The role that a particular steroid receptor coactivator, SRC-1, plays in the progression of endometriosis is elucidated in a paper published online in Nature Medicine this week. The work suggests that this protein could be used as a molecular target for the therapy of this disease.
Endometriosis is considered to be an estrogen-dependent inflammatory disease of the uterus. Previously, Bert W O’Malley and colleagues found lowered amounts of the full length SRC-1 protein in endometriotic tissue but how it contributes to disease progression remains unknown.
The authors now find that a previously unidentified truncated form of the protein, 70-kDa SRC-1, is highly elevated both in the endometriotic tissue of mice with surgically induced endometriosis and in endometriotic cells of the microenvironment of tissue samples from individuals with the disease. This increase is caused in response to signalling from the inflammatory mediator TNF-alpha.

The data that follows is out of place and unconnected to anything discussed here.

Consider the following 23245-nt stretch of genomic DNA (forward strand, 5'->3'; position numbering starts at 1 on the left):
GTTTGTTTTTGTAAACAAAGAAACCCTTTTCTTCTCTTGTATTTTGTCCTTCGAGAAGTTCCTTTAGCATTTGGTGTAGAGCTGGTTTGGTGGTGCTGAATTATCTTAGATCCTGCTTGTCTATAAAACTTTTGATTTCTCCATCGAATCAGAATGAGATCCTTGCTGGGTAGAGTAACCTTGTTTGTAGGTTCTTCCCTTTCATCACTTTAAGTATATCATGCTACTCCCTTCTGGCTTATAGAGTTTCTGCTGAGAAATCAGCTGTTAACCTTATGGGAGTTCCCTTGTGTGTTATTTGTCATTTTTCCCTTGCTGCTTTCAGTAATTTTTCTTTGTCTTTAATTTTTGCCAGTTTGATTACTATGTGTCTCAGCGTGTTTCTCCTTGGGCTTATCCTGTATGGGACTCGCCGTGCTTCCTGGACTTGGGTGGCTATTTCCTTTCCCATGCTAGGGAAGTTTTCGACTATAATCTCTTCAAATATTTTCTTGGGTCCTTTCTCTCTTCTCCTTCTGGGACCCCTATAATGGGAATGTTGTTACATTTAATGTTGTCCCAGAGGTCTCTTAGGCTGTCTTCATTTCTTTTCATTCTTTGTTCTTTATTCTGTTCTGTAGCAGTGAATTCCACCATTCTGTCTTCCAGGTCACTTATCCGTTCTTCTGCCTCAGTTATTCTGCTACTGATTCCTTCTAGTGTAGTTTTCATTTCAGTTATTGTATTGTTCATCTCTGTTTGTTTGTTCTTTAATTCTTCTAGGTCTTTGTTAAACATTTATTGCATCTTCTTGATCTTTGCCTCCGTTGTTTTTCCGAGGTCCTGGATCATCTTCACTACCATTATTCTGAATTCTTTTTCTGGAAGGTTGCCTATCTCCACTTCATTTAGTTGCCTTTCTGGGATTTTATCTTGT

The authors therefore propose a new pathogenic pathway, involving a shorter form of SRC-1, for the progression of endometriosis. The finding also suggests that the TNF-alpha therapy, etanercept, may be useful to treat this disease.